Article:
Output Ratings:

On NiMH Batteries
Firefly Mode 0.53 Lumens for a 100 Day Runtime
Low Mode 97 Lumens for a 16 Hour Runtime
Medium Mode 358 Lumens for a 2.83 Hour Runtime
High Mode 800 Lumens for a 1.1 Hour Runtime
Strobe Mode 800 Lumens for a 1.75 Hour Runtime

On Lithium Batteries
Firefly Mode 0.41 Lumens for a 120 Day Runtime
Low Mode 93 Lumens for a 26.3 Hour Runtime
Medium Mode 366 Lumens for a 5.8 Hour Runtime
High Mode 750 Lumens for a 1.7 Hour Runtime
Strobe Mode 750 Lumens for a 2.8 Hour Runtime

I am amazed as to how LED flashlight technology is improving by leaps and bounds and how such light output and runtimes are now feasible that was unheard of not too many years ago.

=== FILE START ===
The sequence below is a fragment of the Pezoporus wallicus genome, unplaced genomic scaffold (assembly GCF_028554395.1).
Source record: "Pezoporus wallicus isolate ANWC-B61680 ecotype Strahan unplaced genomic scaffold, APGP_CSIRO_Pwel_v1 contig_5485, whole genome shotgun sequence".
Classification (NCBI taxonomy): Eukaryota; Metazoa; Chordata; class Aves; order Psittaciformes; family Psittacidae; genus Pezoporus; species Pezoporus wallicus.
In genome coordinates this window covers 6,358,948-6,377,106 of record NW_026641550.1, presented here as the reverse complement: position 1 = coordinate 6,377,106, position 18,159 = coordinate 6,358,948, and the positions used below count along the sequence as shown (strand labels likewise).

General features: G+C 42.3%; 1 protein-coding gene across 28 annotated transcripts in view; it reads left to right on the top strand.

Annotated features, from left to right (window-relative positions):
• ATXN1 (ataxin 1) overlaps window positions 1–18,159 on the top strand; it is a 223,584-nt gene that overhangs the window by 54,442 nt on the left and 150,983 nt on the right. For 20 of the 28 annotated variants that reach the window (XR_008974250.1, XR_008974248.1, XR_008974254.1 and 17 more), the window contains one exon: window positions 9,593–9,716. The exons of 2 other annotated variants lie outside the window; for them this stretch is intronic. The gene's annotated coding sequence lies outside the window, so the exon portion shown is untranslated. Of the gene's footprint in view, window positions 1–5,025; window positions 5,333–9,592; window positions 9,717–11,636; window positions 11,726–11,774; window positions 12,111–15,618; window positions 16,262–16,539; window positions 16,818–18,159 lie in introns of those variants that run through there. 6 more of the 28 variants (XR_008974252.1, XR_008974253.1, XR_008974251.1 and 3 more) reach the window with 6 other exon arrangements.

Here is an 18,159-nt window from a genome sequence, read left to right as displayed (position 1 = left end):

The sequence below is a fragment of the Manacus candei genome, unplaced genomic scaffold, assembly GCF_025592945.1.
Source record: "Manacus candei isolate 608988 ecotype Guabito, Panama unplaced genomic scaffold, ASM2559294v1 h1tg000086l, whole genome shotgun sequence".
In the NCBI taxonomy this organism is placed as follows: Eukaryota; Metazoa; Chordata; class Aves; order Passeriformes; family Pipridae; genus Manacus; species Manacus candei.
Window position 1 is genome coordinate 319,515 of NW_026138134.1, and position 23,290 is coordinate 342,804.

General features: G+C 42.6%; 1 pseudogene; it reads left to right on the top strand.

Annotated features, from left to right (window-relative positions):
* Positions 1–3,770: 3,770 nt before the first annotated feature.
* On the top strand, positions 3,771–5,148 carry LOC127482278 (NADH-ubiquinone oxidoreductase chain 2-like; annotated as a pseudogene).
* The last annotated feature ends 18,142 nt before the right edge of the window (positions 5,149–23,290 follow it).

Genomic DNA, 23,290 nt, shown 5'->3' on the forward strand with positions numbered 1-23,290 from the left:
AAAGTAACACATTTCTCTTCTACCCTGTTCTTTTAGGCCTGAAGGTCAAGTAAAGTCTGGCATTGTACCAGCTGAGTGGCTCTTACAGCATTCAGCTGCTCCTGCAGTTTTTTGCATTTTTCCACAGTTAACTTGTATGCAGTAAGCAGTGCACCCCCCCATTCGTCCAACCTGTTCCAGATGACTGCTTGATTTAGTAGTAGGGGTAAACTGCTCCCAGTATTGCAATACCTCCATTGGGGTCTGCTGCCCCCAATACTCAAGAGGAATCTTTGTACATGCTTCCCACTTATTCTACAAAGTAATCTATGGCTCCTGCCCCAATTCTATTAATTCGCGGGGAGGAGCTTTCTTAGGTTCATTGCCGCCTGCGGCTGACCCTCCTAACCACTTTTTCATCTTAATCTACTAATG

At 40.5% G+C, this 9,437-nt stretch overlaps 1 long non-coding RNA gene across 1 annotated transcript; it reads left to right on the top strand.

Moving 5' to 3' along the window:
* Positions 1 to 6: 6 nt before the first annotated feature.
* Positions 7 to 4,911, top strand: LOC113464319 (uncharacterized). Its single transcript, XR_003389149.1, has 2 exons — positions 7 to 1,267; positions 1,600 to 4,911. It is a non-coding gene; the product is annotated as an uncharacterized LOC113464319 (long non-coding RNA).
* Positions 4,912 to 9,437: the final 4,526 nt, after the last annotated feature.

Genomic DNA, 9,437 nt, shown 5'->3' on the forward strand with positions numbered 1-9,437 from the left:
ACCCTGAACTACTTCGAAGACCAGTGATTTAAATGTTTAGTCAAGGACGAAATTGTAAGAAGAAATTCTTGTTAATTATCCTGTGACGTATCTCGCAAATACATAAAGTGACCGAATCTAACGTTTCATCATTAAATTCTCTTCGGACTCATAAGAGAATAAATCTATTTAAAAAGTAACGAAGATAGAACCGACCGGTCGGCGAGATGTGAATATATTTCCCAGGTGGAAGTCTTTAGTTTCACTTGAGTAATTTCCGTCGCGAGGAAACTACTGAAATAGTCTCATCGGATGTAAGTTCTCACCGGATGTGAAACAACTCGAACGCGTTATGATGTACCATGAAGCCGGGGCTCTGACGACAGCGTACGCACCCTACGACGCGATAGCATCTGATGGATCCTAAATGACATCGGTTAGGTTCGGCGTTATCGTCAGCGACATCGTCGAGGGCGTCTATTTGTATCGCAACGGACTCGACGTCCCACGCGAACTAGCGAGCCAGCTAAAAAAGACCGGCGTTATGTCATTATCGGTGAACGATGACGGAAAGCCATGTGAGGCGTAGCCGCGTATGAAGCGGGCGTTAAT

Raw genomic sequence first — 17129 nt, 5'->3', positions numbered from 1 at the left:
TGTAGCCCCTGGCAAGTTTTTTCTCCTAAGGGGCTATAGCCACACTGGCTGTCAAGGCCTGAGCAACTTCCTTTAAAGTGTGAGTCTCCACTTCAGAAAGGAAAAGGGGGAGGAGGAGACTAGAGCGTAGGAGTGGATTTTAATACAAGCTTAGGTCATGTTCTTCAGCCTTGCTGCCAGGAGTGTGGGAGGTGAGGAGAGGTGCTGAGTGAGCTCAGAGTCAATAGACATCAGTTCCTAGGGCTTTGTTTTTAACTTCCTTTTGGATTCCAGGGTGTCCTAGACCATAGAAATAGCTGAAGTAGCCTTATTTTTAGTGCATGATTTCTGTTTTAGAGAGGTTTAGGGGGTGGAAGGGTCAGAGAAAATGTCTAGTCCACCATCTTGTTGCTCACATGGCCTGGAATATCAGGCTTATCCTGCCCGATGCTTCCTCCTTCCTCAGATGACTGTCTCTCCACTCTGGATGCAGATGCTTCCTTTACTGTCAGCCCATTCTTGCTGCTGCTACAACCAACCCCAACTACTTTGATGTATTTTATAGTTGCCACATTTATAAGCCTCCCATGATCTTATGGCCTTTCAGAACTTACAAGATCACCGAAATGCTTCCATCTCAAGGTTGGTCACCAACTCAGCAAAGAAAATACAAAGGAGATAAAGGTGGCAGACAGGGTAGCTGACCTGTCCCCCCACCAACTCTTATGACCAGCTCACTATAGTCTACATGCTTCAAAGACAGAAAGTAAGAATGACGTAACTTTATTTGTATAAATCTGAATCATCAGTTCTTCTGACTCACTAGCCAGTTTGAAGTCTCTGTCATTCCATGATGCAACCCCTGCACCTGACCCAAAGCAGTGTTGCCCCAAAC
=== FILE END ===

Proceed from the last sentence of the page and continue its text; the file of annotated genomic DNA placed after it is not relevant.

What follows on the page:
I am equally amazed at some of the other flashlights that the company PowerTac has made, especially those designed for Aviation and Search and Rescue.

PowerTac might not have been around as long as the other tactical flashlight companies but it is gaining a fine reputation for itself.

For years I was prejudiced in favor of Maglite only, but since about 2016 or 2017, this attitude has changed, although Maglite will always have a special place in my heart.

Now I appreciate any well-made flashlight no matter its maker or country of origin.

If I had to give this a rating, it would be a 4.97 out of 5 stars, only because of the complicated means to activate strobe mode.

I guess this, therefore, concludes my review of the PowerTac Valor.

I hope that you, the reader, have been informed, enlightened, and maybe even entertained.

May God richly bless you!